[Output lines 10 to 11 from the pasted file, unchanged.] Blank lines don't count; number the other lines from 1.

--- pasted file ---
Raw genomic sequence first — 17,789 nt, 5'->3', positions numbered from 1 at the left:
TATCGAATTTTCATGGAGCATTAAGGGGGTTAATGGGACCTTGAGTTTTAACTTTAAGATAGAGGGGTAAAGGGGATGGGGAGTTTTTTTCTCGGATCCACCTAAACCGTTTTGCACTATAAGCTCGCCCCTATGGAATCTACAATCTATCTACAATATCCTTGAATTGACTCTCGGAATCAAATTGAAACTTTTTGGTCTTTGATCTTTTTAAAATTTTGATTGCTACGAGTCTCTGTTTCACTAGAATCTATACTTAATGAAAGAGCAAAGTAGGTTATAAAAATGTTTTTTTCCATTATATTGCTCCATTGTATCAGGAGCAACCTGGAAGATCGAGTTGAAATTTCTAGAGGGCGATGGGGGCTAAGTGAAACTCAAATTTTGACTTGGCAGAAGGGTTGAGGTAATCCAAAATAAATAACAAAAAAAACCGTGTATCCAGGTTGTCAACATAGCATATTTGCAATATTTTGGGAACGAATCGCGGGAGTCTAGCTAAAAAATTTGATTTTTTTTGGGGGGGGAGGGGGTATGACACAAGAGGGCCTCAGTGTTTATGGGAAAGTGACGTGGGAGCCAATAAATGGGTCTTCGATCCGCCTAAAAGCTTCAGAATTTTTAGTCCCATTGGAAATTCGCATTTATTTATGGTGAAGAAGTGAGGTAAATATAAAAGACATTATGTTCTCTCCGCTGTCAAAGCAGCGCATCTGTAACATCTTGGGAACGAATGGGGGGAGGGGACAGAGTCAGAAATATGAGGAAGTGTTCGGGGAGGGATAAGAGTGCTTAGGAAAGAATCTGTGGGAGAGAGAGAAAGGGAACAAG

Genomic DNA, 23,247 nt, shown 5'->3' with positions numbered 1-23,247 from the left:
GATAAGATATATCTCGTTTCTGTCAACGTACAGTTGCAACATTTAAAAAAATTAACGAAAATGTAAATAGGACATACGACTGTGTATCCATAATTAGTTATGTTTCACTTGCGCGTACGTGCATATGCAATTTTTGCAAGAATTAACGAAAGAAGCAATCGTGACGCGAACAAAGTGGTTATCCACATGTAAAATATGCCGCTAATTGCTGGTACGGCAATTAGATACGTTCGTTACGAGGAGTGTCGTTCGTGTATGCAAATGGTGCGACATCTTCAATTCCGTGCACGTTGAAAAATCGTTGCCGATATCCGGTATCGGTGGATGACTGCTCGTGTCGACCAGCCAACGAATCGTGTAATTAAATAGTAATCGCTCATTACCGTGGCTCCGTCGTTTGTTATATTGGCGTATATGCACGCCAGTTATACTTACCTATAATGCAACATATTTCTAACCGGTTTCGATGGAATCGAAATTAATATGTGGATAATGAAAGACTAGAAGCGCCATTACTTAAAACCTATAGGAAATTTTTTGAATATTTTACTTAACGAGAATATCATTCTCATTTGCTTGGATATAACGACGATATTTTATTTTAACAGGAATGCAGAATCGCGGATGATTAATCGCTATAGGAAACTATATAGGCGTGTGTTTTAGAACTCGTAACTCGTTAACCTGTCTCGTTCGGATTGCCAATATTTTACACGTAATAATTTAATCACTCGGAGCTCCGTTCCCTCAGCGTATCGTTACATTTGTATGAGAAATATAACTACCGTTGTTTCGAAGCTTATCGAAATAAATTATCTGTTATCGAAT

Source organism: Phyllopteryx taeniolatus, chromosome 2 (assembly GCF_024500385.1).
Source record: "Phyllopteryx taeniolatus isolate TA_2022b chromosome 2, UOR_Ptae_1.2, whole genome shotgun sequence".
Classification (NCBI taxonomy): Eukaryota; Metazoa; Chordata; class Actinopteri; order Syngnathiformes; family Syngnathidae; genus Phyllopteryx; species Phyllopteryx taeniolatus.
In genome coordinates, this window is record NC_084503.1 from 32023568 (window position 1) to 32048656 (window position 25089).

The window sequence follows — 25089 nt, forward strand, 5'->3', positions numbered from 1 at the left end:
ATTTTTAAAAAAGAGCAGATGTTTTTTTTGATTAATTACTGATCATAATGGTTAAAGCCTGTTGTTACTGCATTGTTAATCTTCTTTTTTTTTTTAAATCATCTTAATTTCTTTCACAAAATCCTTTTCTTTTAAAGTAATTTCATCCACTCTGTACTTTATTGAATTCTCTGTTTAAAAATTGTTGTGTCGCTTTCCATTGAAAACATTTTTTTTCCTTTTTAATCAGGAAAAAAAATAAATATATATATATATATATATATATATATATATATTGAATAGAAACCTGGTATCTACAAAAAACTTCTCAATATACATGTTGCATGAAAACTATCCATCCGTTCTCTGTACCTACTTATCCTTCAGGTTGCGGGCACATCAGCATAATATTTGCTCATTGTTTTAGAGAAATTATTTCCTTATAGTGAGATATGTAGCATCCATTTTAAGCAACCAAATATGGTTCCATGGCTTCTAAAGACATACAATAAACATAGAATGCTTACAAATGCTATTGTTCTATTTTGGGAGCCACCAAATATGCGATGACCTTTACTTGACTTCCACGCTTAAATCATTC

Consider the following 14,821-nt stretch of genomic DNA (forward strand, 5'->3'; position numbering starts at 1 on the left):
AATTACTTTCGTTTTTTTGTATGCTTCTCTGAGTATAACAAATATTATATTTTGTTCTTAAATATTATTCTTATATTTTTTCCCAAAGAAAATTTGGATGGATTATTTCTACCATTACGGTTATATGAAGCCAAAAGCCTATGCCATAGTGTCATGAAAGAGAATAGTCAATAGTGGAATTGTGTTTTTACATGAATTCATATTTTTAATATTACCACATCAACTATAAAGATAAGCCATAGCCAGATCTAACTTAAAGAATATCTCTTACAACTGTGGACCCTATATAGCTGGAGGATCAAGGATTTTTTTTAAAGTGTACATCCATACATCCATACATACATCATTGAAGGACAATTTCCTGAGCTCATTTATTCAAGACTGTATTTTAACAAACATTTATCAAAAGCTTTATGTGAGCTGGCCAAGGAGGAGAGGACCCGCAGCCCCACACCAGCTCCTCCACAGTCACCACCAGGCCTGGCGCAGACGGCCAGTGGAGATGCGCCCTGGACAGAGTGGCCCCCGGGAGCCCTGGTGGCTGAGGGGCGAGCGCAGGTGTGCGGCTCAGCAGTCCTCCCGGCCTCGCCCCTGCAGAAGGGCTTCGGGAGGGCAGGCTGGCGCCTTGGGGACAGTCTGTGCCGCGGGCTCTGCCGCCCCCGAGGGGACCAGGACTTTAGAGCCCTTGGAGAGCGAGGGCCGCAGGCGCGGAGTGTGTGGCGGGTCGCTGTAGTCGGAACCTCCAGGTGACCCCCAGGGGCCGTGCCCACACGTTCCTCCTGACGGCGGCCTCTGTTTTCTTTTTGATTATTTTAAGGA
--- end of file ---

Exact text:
ATTTTTAAAAAAGAGCAGATGTTTTTTTTGATTAATTACTGATCATAATGGTTAAAGCCTGTTGTTACTGCATTGTTAATCTTCTTTTTTTTTTTAAATCATCTTAATTTCTTTCACAAAATCCTTTTCTTTTAAAGTAATTTCATCCACTCTGTACTTTATTGAATTCTCTGTTTAAAAATTGTTGTGTCGCTTTCCATTGAAAACATTTTTTTTCCTTTTTAATCAGGAAAAAAAATAAATATATATATATATATATATATATATATATATATTGAATAGAAACCTGGTATCTACAAAAAACTTCTCAATATACATGTTGCATGAAAACTATCCATCCGTTCTCTGTACCTACTTATCCTTCAGGTTGCGGGCACATCAGCATAATATTTGCTCATTGTTTTAGAGAAATTATTTCCTTATAGTGAGATATGTAGCATCCATTTTAAGCAACCAAATATGGTTCCATGGCTTCTAAAGACATACAATAAACATAGAATGCTTACAAATGCTATTGTTCTATTTTGGGAGCCACCAAATATGCGATGACCTTTACTTGACTTCCACGCTTAAATCATTC

Consider the following 14,821-nt stretch of genomic DNA (forward strand, 5'->3'; position numbering starts at 1 on the left):